To celebrate a colleague’s clocking up 25 years on the staff of The Open University, I put together a slideshow to remind us all just how long ago 1990 was. Amongst other things, that was the year in which Margaret Thatcher was forced to resign, Germany was re-unified, and the first Gulf War began. Top films of the year included Ghost, Pretty Woman, Home Alone, and Back to the Future III.
But what was learning technology like in 1990? Three events from The Open University’s history remind us how things were back then.
At that time at the OU, only students on certain courses were
required to have a computer, or at least access to one. The minimum
specification of that computer had been the subject of much debate,
being eventually fixed around the capabilities of the Amstrad 1512: an
IBM PC “clone” from the company of Alan Sugar, who was then famous not
for firing apprentices but for manufacturing cheap and sturdy computers
for the business market. In 1990 however, the argument erupted again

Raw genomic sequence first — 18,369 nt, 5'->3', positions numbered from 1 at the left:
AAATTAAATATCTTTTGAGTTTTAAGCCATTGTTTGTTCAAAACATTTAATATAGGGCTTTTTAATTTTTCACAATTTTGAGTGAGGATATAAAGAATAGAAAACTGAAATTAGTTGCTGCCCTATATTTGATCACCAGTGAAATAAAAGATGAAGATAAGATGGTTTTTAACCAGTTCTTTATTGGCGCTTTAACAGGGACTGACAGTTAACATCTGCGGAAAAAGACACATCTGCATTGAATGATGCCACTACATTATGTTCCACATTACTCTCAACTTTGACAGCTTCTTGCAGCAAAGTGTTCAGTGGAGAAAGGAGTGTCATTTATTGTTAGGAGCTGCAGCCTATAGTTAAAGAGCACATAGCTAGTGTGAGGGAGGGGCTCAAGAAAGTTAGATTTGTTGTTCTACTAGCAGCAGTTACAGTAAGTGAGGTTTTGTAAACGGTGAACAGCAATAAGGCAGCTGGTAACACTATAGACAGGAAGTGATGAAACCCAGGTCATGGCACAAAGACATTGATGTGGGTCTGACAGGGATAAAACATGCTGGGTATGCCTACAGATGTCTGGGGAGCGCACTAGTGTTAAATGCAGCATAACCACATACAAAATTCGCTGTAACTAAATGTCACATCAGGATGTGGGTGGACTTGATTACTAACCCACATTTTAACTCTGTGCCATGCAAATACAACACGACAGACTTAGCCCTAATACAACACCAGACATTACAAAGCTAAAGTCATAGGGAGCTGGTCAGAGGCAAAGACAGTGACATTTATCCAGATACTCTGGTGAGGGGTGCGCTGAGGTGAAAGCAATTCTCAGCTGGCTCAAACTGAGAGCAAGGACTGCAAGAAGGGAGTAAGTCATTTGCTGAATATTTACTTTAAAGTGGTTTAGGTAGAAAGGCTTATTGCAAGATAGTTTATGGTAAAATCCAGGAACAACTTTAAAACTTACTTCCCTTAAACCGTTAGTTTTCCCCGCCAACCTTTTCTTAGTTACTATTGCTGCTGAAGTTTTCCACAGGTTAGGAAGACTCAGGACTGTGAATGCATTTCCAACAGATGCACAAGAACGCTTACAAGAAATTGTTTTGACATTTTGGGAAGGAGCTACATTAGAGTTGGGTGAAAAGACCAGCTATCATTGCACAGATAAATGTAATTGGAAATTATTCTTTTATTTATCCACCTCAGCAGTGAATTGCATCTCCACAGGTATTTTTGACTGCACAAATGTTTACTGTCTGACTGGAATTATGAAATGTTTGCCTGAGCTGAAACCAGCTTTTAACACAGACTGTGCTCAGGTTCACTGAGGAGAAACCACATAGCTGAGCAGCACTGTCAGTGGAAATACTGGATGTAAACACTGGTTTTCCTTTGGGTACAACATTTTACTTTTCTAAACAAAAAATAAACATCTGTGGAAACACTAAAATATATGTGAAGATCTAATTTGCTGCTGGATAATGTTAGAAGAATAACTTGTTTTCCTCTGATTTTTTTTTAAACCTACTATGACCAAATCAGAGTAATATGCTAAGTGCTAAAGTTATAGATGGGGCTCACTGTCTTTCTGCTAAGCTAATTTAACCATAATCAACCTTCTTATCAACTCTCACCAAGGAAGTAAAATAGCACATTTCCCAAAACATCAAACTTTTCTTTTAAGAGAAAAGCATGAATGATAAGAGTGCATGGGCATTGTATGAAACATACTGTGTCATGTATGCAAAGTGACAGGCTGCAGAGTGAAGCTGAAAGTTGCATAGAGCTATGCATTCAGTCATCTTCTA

when the minimum specification was breached by a computing course which –
because of the requirements of a database package – demanded that
students have a computer with TWO floppy disk drives, instead of just
one. (Most personal computers at this time did not have a hard disk
drive, let alone a CD-ROM reader.)
These kinds of trips back into the past can be great fun. (So can seeing what kids of today make of the cutting-edge technologies of yesteryear.) But if we find the VCRs, floppy disk drives and dial-up internet connections of 1990 quaint, we should resist the temptation to imagine ourselves superior to the people we were back then or to congratulate ourselves on how much progress has been made. Rather we should be reminded of how many of the technologies which now seem so obvious and central to our lives will in fact prove transitory and doomed to ultimate obsolescence. William Gibson, the author of the 1984 SF novel Neuromancer and regarded as something of a prophet of the digital world, once commented on his attitude to new technologies:“whenever I’m shown something like Google Glass, … [I imagine] what it would look like in the display cabinet beside the cash register in a [charity] shop - I try to imagine how they'll look in ten years time. It's a very good exercise for putting it in perspective. In a charity shop you'll find all the once-new technology, gathering dust as all things do.”
That’s the great thing about history: it can give strip away our temporal chauvinism and give us perspective. How will the learning technologies of today look in 25 years time, I wonder?